A new report from The New York Times highlights a “renewed” fight by federal law enforcement officials for an easier way to gain access to encrypted mobile devices. Apple, however, still isn’t convinced that such a measure is a good idea…

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The report says officials are pushing for a “legal mandate” that would require tech companies to build the tools necessary to unlock smartphones and other devices.

Law enforcement officials have revived talks inside the executive branch over whether to ask Congress to enact legislation mandating the access mechanisms. The Trump White House circulated a memo last month among security and economic agencies outlining ways to think about solving the problem, officials said.

To help back up the need for such a mandate, the FBI and Justice Department have reportedly been meeting with security researchers working on mechanisms that provide “extraordinary access” to encrypted devices. Officials, however, are convinced that these types of tools could be created without “intolerably weakening” a device’s security against hacking.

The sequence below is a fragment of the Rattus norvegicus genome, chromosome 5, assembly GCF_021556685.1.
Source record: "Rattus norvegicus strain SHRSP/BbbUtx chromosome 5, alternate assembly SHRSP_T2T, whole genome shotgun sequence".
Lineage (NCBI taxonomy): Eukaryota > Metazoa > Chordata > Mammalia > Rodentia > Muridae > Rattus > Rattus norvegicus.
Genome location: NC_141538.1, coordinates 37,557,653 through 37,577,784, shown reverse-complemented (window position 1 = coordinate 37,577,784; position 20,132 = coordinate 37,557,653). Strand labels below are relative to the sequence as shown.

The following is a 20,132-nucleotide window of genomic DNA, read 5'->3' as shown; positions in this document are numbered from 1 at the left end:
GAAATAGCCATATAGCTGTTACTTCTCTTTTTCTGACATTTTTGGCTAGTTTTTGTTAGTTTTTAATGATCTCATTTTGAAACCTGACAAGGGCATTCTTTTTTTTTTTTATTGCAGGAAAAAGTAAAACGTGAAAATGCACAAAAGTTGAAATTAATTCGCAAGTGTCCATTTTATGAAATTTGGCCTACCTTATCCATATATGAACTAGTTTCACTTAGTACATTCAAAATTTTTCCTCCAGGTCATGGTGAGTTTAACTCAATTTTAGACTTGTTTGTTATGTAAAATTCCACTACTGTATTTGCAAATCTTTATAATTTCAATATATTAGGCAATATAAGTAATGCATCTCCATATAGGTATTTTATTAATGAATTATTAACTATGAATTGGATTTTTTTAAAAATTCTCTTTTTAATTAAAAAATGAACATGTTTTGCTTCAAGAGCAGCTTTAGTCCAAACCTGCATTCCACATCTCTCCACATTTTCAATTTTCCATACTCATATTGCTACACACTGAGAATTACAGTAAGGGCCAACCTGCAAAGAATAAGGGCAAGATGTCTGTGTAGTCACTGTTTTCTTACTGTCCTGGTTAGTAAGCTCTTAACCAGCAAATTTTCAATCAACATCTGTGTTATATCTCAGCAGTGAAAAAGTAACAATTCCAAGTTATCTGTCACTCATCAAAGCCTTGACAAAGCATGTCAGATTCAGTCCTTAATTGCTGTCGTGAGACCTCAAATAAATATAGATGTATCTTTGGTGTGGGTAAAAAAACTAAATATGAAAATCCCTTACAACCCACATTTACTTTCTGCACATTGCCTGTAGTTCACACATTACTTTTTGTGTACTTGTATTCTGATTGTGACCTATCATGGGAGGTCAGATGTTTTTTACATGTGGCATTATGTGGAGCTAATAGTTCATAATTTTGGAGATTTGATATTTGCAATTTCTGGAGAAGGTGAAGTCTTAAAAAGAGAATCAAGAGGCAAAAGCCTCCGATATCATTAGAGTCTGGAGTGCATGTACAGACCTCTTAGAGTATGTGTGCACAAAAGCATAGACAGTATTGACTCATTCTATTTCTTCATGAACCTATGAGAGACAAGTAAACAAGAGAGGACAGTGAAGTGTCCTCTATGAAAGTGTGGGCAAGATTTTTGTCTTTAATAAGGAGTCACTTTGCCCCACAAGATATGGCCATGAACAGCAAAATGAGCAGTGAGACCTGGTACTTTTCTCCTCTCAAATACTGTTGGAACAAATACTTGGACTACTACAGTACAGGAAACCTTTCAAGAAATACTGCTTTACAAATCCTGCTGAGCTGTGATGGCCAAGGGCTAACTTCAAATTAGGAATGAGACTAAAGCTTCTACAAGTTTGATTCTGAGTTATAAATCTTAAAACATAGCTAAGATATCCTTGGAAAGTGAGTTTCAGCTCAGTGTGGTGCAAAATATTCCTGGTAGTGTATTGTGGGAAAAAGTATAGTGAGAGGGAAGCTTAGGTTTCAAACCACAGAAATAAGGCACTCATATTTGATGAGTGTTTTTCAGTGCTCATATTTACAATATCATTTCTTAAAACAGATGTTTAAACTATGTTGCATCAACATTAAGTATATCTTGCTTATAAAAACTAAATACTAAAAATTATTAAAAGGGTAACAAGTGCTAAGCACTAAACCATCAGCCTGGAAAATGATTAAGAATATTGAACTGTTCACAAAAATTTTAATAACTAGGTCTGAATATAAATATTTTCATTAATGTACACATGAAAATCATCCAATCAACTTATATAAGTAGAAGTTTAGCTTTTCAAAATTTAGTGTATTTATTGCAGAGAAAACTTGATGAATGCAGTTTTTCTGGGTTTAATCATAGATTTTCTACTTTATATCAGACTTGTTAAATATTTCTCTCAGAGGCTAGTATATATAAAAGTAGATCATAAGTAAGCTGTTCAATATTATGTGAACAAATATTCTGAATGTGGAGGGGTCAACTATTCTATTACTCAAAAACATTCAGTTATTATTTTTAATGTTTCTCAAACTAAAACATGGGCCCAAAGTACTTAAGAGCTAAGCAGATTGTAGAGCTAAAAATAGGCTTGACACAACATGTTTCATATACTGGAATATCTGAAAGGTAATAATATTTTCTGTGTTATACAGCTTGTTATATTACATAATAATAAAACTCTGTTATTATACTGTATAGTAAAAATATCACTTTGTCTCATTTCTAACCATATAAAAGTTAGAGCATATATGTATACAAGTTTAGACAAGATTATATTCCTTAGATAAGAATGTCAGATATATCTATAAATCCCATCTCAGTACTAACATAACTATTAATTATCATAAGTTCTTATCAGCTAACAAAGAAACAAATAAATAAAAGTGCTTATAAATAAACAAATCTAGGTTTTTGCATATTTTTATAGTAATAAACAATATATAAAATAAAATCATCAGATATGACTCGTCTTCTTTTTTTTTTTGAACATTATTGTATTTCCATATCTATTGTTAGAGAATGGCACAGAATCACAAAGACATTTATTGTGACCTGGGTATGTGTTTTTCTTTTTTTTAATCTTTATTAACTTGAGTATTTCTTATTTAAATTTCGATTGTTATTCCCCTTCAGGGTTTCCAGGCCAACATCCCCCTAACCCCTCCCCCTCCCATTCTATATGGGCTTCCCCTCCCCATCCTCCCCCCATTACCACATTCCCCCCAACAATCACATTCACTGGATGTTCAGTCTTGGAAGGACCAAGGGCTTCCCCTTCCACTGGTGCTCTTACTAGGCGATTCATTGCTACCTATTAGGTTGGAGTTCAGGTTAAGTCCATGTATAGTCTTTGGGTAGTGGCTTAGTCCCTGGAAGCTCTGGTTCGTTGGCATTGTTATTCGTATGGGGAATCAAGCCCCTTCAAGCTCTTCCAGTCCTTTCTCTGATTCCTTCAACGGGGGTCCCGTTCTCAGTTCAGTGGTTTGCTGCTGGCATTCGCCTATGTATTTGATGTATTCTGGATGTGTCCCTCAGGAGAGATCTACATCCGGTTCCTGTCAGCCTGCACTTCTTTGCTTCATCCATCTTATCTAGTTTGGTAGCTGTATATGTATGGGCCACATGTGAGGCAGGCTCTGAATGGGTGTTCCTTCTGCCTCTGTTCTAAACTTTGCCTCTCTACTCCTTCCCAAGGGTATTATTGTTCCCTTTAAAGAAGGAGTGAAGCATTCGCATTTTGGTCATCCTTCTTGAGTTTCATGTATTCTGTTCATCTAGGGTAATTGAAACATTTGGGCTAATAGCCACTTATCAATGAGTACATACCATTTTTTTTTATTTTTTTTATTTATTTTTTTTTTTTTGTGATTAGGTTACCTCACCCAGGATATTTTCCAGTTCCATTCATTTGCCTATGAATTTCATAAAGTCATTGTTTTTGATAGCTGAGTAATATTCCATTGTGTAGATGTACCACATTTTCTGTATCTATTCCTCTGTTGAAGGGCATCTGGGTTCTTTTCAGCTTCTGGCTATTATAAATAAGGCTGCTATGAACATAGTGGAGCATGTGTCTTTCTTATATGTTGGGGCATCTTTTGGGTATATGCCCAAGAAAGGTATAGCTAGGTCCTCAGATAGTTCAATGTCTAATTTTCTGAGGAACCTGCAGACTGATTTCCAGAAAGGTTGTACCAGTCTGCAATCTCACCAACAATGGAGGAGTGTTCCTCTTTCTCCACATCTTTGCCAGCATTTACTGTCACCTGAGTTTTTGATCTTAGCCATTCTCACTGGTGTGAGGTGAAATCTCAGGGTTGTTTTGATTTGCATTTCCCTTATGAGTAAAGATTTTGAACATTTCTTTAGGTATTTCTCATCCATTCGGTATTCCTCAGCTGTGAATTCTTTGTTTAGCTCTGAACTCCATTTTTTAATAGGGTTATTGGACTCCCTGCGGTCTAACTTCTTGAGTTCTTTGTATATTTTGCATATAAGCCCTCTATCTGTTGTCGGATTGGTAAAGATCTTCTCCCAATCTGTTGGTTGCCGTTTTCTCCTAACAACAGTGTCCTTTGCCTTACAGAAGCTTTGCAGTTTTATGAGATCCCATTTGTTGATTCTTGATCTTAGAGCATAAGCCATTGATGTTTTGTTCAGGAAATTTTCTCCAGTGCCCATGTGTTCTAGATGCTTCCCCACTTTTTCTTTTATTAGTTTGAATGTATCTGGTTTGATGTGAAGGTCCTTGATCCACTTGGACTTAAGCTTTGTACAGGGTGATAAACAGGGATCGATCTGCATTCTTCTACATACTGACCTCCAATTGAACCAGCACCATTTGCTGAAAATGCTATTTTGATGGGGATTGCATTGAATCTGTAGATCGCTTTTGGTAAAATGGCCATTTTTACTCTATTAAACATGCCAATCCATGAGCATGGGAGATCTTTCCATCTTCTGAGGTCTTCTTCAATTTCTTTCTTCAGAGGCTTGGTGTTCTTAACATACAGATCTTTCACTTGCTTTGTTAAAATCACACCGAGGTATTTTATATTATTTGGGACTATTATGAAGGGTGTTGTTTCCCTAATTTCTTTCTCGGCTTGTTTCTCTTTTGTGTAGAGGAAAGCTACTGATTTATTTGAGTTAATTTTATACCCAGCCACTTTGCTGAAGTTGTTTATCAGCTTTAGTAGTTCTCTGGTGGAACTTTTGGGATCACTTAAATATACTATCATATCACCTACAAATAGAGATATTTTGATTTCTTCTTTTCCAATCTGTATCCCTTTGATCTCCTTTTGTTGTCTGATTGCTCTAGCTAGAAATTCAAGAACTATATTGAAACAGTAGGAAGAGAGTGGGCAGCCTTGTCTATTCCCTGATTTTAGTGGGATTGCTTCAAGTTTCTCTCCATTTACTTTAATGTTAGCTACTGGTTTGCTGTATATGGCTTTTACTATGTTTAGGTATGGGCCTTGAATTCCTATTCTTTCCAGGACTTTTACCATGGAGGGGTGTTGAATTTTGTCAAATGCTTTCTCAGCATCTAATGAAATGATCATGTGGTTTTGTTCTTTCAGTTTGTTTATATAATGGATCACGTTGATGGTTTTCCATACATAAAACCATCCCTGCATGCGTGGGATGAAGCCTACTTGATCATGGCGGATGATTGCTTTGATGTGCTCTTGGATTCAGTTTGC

Speaking to The New York Times on this topic, however, Apple’s vice president of software engineering, Craig Federighi, refuted the idea that such tools wouldn’t weaken the security of user devices. Federighi explained that it makes “no sense” to weaken a device’s security, as users rely on their devices to keep personal information safe:

“Proposals that involve giving the keys to customers’ device data to anyone but the customer inject new and dangerous weaknesses into product security,” he said in a statement.

“Weakening security makes no sense when you consider that customers rely on our products to keep their personal information safe, run their businesses or even manage vital infrastructure like power grids and transportation systems.”

In the past, Tim Cook has called tools that allow for backdoor-type access to devices the “software-equivalent of cancer.” Apple, of course, strongly fought back against the FBI in 2016 when the agency was trying to gain access to the iPhone 5c used by the San Bernardino shooter.

What do you think of Craig Federighi’s comments? Is Apple right to keep resisting the idea of tools that break device encryption, or is there a middle ground? Let us know down in the comments!


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